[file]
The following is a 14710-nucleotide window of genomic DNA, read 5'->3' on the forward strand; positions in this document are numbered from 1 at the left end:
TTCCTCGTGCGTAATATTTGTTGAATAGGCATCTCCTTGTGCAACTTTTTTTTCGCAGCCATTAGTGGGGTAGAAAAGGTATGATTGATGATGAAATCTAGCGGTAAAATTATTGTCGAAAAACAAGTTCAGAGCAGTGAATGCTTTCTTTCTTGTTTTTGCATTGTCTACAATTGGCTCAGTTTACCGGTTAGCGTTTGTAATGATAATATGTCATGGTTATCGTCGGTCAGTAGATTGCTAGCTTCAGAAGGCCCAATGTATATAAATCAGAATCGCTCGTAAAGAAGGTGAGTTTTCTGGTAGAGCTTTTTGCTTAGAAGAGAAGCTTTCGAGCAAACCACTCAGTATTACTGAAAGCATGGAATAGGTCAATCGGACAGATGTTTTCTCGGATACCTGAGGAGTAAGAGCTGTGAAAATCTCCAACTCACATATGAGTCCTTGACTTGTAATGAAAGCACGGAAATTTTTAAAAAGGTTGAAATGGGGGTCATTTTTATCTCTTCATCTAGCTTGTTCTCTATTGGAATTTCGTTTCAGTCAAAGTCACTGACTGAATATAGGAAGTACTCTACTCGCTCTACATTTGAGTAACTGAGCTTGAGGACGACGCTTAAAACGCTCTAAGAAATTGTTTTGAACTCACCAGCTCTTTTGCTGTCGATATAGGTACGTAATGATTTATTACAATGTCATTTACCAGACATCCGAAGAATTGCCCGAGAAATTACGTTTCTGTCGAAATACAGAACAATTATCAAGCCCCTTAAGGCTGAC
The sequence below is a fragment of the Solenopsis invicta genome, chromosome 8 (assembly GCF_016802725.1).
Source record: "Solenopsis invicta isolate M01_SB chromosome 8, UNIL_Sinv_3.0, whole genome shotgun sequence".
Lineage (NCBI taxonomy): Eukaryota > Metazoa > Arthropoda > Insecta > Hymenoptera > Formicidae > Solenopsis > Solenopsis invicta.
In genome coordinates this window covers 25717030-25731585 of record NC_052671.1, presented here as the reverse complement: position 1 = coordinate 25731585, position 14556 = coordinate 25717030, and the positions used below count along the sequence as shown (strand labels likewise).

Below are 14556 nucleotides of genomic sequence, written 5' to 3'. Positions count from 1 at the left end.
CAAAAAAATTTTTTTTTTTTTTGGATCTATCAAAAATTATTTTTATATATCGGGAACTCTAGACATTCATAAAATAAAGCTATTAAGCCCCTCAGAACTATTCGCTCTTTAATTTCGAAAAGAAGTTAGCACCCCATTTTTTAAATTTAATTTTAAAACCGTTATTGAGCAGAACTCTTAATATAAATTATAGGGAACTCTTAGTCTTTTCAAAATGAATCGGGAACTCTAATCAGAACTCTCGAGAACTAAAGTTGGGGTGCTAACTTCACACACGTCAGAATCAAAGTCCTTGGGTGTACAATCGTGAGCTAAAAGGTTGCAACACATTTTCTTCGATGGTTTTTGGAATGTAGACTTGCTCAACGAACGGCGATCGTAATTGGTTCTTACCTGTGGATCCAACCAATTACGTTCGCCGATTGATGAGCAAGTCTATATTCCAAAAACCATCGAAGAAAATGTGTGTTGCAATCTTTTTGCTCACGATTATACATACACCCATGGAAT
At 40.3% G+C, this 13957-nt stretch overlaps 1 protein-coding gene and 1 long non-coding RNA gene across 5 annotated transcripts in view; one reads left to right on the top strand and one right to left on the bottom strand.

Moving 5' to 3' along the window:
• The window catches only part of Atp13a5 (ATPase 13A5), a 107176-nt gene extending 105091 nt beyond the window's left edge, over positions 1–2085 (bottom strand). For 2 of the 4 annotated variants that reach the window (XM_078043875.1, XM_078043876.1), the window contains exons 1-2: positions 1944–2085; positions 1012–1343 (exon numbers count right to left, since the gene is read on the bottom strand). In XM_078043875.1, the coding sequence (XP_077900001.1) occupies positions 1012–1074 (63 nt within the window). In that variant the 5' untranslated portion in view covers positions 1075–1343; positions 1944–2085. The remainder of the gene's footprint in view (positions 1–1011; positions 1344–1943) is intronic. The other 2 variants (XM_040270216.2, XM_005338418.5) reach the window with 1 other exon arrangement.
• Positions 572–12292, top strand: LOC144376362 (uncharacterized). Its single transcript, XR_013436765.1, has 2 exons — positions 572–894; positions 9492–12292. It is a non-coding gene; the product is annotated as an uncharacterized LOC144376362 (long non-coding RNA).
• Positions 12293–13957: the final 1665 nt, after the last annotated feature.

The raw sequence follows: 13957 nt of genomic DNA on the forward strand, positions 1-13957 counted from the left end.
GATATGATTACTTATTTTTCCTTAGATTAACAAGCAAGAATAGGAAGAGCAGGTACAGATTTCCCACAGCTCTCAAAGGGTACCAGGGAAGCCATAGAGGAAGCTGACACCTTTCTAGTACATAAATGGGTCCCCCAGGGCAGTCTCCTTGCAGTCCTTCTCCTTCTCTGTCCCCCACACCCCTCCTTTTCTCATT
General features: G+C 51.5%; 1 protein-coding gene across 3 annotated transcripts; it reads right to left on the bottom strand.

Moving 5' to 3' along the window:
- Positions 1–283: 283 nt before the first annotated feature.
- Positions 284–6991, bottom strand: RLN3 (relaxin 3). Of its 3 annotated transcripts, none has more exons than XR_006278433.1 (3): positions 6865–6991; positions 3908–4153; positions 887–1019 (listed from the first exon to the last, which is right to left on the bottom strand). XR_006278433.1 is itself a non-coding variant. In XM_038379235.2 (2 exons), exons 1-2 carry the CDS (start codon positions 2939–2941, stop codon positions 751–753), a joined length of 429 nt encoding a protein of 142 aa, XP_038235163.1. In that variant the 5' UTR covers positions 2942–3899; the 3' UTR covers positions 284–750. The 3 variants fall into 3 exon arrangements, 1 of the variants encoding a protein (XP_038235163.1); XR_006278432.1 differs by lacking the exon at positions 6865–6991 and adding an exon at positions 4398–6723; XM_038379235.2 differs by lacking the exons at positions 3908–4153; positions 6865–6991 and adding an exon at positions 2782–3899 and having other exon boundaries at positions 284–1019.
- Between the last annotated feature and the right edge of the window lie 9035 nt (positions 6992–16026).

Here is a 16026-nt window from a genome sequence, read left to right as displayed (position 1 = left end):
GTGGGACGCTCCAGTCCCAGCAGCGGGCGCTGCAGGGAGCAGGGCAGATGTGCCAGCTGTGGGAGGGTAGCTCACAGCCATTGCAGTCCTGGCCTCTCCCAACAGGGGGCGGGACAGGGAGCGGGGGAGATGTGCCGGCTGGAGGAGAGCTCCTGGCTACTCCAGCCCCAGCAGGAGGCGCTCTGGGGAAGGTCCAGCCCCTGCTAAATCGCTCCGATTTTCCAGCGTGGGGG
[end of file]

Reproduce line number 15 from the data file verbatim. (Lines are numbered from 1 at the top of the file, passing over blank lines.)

GATATGATTACTTATTTTTCCTTAGATTAACAAGCAAGAATAGGAAGAGCAGGTACAGATTTCCCACAGCTCTCAAAGGGTACCAGGGAAGCCATAGAGGAAGCTGACACCTTTCTAGTACATAAATGGGTCCCCCAGGGCAGTCTCCTTGCAGTCCTTCTCCTTCTCTGTCCCCCACACCCCTCCTTTTCTCATT